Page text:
If you're a certain kind of smart, you turn it into something. A conversation starter. A basis for a subset of friends. A discussion group, blog post, or podcast. Maybe it strikes an iron and gets you trying to make your own films or write stories so you can "do it better."

Propriety focused. Personal Zealotry. A drive for singular territorialism.
Which, when you think about it -- is kinda how we ended up with Michael Bay movies in the first place.
There's plenty of reasons to hate the guy, plenty of problems with the tropes and trademarks he tends to favor. But recognize that half the reason we're mad at him is that we know (or want to believe) that he's capable of better.

The reason I bring all of this up is that..  I think somewhere along the line I fell out of love with my writing. Or perhaps I just started to recognize my own patterns a little too clearly. Simply put, I caught myself repeating the same kind of patterns over and over. Playing the hits. Mailing it in. Age of Extinction-ing.

I recognize that I have talent for this, but for whatever reasons -- I found that I couldn't feel the fire in it anymore. The zealotry that had driven me, the need to establish my own propriety and voice had fallen into predictable patterns.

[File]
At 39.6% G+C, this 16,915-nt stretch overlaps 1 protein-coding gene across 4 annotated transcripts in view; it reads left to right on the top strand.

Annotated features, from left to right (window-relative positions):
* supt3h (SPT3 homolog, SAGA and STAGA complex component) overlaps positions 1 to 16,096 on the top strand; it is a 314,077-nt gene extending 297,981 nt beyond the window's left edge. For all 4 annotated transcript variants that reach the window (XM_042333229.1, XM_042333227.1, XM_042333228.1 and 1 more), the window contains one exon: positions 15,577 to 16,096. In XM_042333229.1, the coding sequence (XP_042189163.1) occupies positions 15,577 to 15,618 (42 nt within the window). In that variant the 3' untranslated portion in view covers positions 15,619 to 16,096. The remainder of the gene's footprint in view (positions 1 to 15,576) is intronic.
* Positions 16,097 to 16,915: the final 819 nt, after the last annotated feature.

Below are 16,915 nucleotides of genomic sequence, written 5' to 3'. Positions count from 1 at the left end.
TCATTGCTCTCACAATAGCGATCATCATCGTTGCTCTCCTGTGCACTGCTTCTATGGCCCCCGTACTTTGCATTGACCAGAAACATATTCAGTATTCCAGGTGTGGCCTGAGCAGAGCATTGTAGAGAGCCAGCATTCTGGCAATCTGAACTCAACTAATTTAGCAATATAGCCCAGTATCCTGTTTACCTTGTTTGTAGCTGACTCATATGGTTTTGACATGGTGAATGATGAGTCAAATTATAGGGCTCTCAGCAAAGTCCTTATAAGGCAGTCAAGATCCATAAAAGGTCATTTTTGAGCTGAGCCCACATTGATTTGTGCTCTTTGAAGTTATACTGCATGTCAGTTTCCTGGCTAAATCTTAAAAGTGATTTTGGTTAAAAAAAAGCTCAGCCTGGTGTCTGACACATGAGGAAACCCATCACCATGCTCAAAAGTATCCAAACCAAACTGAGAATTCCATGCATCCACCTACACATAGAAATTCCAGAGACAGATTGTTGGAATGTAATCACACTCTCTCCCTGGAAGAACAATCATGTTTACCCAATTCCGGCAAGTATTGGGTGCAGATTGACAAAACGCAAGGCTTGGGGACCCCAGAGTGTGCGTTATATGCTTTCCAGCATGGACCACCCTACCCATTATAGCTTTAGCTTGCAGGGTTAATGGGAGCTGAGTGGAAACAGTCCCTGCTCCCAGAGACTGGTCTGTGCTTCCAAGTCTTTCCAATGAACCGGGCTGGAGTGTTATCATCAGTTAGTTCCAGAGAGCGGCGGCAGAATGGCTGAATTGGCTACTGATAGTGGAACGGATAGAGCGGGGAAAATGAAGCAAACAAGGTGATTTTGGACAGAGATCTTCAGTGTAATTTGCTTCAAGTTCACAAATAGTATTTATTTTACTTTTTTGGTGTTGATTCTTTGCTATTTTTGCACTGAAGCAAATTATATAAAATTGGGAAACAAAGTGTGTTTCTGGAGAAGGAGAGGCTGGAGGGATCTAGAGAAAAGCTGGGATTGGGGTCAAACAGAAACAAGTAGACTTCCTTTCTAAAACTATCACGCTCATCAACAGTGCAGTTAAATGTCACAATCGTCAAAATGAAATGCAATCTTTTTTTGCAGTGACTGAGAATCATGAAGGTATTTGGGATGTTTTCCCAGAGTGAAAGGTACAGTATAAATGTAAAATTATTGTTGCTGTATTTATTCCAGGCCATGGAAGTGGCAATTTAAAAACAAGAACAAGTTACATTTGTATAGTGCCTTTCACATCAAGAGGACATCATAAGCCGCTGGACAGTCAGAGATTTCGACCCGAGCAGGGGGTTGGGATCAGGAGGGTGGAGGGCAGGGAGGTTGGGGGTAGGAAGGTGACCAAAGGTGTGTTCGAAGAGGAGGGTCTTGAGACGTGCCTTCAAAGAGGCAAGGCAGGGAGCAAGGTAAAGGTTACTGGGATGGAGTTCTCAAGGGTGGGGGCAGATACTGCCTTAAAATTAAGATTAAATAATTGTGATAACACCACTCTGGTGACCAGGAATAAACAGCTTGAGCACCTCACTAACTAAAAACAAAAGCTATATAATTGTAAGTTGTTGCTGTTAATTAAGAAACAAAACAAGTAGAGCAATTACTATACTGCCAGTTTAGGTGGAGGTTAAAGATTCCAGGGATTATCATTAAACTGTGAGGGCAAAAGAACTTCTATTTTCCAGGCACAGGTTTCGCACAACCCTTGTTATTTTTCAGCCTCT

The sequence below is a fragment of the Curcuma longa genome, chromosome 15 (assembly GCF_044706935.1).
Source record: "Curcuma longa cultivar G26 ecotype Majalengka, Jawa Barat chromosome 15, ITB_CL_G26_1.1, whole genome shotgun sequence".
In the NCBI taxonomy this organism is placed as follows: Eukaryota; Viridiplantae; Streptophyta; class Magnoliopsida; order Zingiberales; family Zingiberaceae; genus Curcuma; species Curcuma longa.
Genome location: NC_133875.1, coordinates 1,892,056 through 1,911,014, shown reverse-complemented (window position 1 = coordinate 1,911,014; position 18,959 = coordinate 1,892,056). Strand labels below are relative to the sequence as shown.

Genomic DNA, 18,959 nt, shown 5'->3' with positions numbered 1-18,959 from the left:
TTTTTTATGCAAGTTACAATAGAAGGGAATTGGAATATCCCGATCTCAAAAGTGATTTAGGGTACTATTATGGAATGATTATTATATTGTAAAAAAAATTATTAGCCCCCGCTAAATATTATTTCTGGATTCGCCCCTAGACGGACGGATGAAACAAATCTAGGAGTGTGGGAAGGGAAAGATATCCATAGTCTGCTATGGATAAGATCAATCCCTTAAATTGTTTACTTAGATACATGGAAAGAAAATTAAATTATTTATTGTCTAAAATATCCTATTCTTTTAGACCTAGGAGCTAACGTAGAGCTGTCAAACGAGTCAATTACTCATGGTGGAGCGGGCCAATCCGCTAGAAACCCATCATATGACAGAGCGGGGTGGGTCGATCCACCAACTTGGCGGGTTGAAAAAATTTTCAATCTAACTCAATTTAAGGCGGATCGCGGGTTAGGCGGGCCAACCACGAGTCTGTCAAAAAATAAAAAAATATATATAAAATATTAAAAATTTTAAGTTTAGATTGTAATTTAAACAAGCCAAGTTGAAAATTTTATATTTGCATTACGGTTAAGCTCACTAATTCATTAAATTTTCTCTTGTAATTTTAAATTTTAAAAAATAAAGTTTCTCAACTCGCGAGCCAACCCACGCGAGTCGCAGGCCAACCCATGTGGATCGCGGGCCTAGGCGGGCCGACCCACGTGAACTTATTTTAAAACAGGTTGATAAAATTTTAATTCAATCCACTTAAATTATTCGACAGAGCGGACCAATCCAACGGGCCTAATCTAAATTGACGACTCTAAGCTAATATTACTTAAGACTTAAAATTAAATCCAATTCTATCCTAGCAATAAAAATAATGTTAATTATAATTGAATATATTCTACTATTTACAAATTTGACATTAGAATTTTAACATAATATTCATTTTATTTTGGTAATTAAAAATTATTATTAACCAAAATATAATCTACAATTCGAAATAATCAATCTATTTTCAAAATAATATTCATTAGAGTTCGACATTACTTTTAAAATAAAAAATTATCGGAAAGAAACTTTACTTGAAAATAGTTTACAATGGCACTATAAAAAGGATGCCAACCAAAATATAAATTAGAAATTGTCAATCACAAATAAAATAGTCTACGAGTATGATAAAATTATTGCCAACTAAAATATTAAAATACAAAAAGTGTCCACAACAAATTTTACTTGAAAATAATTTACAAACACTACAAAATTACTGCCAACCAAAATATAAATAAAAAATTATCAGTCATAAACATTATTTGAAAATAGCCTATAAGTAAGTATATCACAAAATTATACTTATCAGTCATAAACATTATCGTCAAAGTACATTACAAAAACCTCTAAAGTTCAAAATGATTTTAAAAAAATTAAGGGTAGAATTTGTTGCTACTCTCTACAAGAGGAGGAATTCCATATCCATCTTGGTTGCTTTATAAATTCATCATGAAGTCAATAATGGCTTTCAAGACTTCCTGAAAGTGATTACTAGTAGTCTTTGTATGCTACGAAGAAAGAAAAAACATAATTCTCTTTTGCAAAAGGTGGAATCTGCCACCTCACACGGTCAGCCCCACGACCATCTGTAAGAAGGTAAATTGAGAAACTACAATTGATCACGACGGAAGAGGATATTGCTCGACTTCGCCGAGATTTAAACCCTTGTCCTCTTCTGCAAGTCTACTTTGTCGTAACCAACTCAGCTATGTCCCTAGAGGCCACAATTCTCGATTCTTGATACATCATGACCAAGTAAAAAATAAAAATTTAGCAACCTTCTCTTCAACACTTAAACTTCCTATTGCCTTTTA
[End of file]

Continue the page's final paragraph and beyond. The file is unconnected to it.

I'd love to say that once I started realizing this problem I took a step back and decided not to keep making the same movie over and over again, because artistic integrity is more important to me than box office receipts -- but the honest truth is something a little more problematic.


If you take some time to read this blog, or you've been with it a while -- it's not hard to pick out techniques I like to use. Put them together enough and you might even be tempted to call it a style, but what I always hoped along the way was that I had something important to say.

Somewhere along the way I started to get the feeling that I wasn't really saying anything at all. I was just shaking the camera around and blowing shit up on the screen. Not because it fit the message I wanted to send, but because I was convinced that was what worked.
Coming to that realization was ..really disheartening. 
I know I need to get it back. Not the habit, or the voice -- but the fire. The need to get it on the page. To shout the patterns I've identified to the world around me in the hopes that they can recognize and understand. To thirst for the debate of those who don't agree -- and to disregard the weight of knowing I'm not the only putz with a blog who thought the Dinobots should have been in the movie a lot more than they were.



[Now Playing:  Volumes - "Erased" ]